the amount of time it takes for a drop to reach the 50 mL mark. Repeat each experiment twice. Record
your observations in table 6.1 on your answer sheet.
6.2) Since the densest solution falls the most quickly, which solution has the highest density?
6.3) Using the data given in the table below, plot two curves showing the change in salinity with
latitude in the Atlantic and the Pacific Oceans. Use the table on the following page as your graph paper.
Ocean salinity in ppt (0/00) at various
Latitude Atlantic Ocean
Pacific Ocean
60º N
50º N
40º N
30º N
20º N
10º N
10º S
20º S
30º S
40º S
50º S
60º S
6.4) At which latitudes are the highest surface salinities located?
6.5) What processes could concentrate salt in seawater? What processes could make water less salty?
6.6) Of the two oceans, which has the higher surface salinity? Suggest a reason why.
7. Temperature and density of sea water.
Refill your cylinder with room temperature tap water. Drip hot water (heated on the hot plate) into the
cylinder, and observe the depth to which the water falls before it stops moving. Record your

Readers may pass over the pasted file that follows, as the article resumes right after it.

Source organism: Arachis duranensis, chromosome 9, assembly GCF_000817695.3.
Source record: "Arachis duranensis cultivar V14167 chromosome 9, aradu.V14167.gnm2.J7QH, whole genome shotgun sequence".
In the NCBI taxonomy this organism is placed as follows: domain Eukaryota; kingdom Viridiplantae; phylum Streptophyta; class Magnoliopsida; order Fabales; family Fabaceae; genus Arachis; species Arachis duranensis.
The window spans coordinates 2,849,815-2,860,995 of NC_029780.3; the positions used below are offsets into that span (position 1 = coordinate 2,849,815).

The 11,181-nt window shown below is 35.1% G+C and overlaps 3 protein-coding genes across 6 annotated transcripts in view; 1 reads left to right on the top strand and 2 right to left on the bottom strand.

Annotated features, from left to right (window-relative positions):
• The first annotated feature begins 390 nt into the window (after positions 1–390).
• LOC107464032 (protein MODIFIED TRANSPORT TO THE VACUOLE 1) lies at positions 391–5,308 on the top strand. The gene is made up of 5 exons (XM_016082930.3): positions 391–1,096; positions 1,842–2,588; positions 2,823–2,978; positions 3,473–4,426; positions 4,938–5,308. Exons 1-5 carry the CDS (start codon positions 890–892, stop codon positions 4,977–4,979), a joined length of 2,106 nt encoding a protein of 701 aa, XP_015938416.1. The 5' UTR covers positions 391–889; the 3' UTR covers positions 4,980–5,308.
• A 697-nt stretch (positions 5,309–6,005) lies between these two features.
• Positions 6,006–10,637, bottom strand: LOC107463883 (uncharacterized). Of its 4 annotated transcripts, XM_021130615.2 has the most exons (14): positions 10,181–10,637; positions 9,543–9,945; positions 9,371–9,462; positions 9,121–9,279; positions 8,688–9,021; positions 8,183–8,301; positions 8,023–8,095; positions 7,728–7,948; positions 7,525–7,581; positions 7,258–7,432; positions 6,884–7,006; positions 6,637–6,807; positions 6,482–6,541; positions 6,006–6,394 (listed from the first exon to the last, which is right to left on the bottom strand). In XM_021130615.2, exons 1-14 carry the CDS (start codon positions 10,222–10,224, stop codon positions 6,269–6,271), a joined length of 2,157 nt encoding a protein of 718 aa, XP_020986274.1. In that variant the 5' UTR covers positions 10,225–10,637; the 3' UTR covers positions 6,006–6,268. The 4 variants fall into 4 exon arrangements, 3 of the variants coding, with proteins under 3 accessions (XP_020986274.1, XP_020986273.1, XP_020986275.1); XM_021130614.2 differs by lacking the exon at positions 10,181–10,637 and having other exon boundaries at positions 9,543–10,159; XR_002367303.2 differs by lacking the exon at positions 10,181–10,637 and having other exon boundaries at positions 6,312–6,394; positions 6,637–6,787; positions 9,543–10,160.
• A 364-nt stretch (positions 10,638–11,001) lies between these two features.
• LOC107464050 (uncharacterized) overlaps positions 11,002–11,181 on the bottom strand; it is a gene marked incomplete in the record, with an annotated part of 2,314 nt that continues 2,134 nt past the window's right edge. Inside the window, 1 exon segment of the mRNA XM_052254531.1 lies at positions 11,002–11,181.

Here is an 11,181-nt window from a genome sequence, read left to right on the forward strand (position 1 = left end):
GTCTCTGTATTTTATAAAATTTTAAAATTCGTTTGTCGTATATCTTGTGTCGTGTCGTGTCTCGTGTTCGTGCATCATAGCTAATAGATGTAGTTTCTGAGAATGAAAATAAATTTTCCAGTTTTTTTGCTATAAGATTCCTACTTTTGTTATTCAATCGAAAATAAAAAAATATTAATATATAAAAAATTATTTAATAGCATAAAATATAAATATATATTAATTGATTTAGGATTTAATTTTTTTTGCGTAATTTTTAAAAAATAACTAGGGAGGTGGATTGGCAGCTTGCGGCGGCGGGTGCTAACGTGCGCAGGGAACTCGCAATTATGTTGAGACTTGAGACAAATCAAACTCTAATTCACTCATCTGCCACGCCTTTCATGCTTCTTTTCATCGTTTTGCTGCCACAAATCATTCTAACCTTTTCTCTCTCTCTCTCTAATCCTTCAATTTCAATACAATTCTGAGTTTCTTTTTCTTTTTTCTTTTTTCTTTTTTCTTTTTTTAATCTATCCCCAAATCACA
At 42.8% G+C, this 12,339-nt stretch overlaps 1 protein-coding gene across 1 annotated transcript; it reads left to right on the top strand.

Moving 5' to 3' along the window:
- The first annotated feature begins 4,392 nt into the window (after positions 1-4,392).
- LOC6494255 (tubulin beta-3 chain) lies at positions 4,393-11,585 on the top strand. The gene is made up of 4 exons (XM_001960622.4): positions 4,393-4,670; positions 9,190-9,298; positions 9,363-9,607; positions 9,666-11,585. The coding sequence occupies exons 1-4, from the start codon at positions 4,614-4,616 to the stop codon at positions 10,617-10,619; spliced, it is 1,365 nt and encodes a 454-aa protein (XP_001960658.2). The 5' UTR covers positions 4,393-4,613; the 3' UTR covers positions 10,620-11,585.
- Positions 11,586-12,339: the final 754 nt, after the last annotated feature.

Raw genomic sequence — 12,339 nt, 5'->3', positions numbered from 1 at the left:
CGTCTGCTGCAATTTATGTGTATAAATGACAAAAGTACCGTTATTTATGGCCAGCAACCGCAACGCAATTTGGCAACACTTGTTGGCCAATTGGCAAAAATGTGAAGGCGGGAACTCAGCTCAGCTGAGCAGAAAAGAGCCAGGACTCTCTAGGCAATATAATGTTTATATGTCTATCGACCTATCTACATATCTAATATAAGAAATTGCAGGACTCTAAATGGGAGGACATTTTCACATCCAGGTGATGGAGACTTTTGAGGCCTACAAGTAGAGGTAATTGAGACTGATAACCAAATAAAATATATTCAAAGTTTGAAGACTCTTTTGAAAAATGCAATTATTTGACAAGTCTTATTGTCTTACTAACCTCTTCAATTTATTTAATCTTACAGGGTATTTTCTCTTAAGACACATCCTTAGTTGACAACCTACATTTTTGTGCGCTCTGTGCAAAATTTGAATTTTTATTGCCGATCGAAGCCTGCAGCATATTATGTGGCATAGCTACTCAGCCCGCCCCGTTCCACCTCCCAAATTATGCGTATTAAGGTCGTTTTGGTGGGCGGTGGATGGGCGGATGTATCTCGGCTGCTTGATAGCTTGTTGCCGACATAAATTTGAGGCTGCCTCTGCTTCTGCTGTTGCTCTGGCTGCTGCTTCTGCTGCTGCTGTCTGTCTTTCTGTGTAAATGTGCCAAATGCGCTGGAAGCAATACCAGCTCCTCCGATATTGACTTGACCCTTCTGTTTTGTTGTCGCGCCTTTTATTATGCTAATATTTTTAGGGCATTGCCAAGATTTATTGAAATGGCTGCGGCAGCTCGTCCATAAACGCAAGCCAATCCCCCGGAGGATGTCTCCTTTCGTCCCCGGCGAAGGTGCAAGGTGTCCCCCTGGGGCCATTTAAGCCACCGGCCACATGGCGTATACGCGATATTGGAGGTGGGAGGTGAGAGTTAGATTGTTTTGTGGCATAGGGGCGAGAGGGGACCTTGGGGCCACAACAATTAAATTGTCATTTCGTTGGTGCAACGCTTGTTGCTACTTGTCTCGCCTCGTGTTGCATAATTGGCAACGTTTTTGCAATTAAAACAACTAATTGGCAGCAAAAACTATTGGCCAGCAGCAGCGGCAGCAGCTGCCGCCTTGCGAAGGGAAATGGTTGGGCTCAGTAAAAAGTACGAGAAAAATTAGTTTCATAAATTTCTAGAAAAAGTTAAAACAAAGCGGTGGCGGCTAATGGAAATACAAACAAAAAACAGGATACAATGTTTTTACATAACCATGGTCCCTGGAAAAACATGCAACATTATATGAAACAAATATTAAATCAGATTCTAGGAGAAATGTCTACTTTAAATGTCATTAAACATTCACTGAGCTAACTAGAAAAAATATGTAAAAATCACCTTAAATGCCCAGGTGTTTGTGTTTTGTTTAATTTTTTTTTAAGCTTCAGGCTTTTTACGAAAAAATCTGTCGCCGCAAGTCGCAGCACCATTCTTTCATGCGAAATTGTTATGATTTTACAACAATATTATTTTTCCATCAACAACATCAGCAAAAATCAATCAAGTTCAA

observations in Table 7.1 on the answer sheet. Repeat the experiment.
Refill your cylinder with tap water and drip cold water (from the cooler) into the cylinder and measure
the depth to which it falls before it stops moving. Record your observations in Table 7.1. Repeat the
7.2) Given equal salinities, which would have the greatest density, cold seawater or warm seawater?
7.3) The following table shows the average surface temperature and density of seawater at various
latitudes. Using the data in the table, plot two curves showing how the temperature and density of water
changes with latitude on graph 7.3 on the answer sheet.
Ocean surface temperature and densities at various latitudes
Surface Temperature (Cº) Surface Density (g/cm3)
60º N
40º N
20º N
20º S
40º S
60º S
7.4) Describe the variation of water temperature with latitude.
7.5) Describe the variation of water density with latitude. Where is the highest density water found?
7.6) The deep water in ocean basins forms when ocean surface water becomes denser than the deep
water below it and sinks. This new deep water flows along the ocean floor to other latitudes. Most of the
world's deep ocean water forms in two places, where the combination of temperature and salinity creates
the densest water. Based on your two graphs of temperature and salinity, where do you think the world's
deep ocean water forms?
7.7) The density of water is controlled by both temperature and salinity. Given what you know about the
processes that control the salinity of water, is there any way that the current creation of the cold, salty
deep ocean water could be changed?